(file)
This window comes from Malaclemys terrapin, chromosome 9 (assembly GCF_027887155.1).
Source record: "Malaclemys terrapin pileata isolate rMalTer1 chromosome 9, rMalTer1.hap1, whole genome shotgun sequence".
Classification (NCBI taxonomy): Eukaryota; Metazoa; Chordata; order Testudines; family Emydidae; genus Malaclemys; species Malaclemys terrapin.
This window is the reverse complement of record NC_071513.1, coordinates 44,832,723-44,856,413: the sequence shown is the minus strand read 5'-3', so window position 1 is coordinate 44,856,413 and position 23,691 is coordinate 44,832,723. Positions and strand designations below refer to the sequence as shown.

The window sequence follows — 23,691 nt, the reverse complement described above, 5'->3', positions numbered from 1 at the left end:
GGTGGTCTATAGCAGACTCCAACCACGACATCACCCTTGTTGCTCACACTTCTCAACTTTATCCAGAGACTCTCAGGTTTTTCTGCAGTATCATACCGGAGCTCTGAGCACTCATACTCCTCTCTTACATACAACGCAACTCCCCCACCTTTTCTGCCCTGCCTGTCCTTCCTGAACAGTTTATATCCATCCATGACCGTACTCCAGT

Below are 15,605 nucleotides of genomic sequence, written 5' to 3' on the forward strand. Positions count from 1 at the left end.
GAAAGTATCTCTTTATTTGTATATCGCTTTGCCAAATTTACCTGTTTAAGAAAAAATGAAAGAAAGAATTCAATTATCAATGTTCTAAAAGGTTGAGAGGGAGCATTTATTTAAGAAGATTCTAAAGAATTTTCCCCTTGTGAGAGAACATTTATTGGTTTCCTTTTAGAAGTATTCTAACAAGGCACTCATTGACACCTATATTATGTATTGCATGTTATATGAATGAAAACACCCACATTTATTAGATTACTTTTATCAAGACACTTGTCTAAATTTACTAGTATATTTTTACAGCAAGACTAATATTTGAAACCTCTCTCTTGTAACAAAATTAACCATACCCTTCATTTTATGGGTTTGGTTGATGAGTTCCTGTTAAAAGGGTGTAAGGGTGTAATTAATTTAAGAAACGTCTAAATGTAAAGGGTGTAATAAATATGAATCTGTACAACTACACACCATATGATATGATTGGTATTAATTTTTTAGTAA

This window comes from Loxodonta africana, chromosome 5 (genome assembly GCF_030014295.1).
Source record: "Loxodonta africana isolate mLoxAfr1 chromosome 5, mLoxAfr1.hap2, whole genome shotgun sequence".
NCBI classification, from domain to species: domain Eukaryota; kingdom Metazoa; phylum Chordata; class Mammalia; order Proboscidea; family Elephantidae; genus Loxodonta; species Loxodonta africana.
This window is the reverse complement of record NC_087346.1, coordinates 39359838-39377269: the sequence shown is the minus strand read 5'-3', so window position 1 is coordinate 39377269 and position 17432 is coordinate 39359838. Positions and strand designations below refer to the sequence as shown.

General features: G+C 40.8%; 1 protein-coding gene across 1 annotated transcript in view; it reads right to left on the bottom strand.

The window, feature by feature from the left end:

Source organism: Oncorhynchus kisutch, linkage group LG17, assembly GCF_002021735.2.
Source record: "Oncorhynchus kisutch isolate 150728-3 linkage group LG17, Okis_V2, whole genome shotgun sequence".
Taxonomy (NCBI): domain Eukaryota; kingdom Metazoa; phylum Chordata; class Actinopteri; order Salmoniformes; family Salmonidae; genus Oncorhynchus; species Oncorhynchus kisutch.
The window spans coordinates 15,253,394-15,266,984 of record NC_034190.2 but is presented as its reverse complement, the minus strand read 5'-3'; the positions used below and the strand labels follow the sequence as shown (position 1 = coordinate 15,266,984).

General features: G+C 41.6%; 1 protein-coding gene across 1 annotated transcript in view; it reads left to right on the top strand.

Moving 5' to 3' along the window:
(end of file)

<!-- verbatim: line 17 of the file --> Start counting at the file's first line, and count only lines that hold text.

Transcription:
Taxonomy (NCBI): domain Eukaryota; kingdom Metazoa; phylum Chordata; class Actinopteri; order Salmoniformes; family Salmonidae; genus Oncorhynchus; species Oncorhynchus kisutch.